PADDY Casey has been around the music industry for quite a lot longer that his looks would suggest.
He laughs in mock horror when you remind him of this fact, but his experience has made him something of an odd beast in the Irish music scene; a refreshingly honest, uniquely driven perfectionist.
He continues to pack venues around the country, attracting a mixture of die-hard fans and newly-won converts.
Having released his fourth studio album The Secret Life Of… in November, Casey will take to the stage in The Queens in Dalkey on March 8 and says that the reaction to the new album has been positive so far.
“It hasn’t sold a million copies or anything, but the reaction has been good so far.
“People who have picked up the album have been positive about it.
“It’s only got a couple of bad reviews, and I know I shouldn’t, but I’m too curious to not read them.
“You have to remember to tell yourself that it’s just an opinion, but if it pops up online, I end up clicking on it!”
The album is a return to a method of recording that Casey is comfortable with, the bulk of the work being done in his kitchen.
It is a departure from Casey’s last effort, Addicted To Company.
That effort was done in a studio in Los Angeles and resulted in Casey’s most polished effort yet.
Back in the kitchen, each song on The Secret Life Of… was recorded on the day it was written.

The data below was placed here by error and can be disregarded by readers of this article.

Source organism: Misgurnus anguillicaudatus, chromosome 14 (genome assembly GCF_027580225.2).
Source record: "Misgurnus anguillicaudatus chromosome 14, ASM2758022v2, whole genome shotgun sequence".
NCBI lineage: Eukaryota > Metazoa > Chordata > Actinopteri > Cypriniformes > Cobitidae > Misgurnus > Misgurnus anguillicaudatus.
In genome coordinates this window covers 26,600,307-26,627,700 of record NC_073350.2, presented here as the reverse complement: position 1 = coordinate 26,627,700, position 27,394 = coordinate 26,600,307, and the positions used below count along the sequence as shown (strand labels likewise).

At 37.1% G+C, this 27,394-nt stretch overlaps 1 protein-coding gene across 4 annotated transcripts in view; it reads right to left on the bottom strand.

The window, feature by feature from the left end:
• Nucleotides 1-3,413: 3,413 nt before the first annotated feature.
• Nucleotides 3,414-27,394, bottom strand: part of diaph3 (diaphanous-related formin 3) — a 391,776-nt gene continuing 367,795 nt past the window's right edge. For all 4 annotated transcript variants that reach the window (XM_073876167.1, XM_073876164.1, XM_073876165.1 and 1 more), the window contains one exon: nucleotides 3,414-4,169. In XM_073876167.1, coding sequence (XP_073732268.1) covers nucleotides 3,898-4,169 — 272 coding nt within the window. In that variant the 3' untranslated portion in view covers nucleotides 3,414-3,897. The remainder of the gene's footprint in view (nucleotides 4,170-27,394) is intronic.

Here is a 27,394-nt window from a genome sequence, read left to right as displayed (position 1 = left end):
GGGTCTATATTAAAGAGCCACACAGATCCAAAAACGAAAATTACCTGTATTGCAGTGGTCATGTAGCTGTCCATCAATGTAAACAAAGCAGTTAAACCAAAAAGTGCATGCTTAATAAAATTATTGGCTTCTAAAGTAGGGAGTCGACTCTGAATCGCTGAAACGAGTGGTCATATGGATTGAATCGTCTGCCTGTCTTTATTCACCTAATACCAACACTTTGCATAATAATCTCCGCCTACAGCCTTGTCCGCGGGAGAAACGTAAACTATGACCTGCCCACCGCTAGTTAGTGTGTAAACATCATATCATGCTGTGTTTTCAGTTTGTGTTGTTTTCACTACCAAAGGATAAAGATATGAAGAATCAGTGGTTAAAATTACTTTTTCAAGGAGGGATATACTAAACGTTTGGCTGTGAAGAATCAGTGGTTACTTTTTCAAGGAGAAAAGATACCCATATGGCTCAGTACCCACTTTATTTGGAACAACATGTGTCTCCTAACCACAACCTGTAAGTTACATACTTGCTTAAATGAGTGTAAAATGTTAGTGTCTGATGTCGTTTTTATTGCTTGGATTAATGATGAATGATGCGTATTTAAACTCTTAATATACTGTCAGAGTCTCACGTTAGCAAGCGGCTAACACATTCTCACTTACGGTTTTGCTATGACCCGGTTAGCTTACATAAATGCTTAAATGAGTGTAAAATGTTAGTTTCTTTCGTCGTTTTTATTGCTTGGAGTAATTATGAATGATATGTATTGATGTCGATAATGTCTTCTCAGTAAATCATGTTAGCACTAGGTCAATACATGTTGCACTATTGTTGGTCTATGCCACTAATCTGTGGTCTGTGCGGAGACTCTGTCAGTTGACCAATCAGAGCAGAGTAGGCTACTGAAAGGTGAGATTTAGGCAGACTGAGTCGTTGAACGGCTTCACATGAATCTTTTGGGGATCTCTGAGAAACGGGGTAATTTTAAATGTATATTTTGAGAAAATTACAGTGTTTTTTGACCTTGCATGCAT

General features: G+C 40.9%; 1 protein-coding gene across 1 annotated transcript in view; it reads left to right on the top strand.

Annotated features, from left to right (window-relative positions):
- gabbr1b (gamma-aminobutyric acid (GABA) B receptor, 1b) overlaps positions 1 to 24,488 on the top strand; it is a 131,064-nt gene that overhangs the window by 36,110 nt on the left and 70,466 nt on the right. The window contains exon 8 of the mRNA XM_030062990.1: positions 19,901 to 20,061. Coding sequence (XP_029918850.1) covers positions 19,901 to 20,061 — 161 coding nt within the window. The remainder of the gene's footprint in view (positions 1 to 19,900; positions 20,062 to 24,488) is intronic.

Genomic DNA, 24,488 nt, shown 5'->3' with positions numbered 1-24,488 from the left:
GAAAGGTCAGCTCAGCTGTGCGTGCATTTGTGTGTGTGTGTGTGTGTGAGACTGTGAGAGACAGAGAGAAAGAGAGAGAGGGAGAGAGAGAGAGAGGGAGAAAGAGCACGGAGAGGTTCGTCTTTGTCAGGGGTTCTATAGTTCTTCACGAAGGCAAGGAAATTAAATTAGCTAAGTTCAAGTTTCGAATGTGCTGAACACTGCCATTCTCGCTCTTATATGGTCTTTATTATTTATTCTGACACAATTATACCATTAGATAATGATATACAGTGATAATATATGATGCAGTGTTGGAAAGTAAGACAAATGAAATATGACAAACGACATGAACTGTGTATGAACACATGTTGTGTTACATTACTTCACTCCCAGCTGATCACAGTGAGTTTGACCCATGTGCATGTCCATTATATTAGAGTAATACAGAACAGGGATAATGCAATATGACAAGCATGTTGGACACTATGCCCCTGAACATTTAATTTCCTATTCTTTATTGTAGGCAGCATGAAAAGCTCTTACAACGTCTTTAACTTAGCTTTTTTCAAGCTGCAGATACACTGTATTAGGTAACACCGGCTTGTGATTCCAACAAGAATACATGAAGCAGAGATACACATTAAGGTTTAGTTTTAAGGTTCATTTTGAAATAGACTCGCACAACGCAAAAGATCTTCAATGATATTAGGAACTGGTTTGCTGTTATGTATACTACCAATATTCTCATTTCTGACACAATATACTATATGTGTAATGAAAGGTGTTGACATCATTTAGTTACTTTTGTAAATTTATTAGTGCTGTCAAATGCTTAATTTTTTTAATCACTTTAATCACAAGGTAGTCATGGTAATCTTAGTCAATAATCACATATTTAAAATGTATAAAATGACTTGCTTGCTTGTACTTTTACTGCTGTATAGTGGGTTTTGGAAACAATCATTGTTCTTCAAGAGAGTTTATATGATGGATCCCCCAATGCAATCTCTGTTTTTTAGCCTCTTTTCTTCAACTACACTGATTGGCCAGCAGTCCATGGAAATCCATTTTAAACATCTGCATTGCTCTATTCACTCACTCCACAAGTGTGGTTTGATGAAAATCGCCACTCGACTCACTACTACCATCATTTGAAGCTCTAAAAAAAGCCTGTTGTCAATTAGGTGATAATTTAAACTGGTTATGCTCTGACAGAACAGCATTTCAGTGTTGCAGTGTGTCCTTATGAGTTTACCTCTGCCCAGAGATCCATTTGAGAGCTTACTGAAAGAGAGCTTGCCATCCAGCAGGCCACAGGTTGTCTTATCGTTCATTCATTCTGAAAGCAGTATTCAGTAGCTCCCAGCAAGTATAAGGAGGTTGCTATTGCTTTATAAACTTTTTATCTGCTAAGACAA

“I had a definite plan when we started.
“My friends say I have demo-itis apparently. I like the demo of a song more than the recorded versions.
“I really wanted to make each song on the day it was written, to capture something.
“I preferred this to any other record I’ve made.
“The songs came when they came, as opposed to trying to hash it out.
“I don’t think I dislike any songs on the album.
“It’s weird, I don’t really like or love any songs; I like what they represent.
“It’s fairly honest and a lot of stuff that is on it is first takes.
“I wanted it to be direct.
“I think I love the way it was made and what it stands for.”
Picking singles as a singer is an unenviable task, one that Casey says he has handed off to others.
“I let other people pick out the singles, I’m [crap] at picking singles.
“I would never have put out Saints and Sinners (his biggest single).
“I go for songs which I’m happiest with.
“For me, the chorus isn’t as important as the verse.
“I realise that’s not the way that people say to write songs, but it makes me happy.”
As a veteran of the Irish music scene, Paddy says that he has seen a big change in the industry year on year.
“The music is better now, there’s a lot of great bands.
“Irish bands are a lot more eclectic and interesting.
“The only problem is that there’s nowhere to play and no money being made.”
Paddy Casey plays The Queens, Dalkey on March 8, tickets are priced at €17.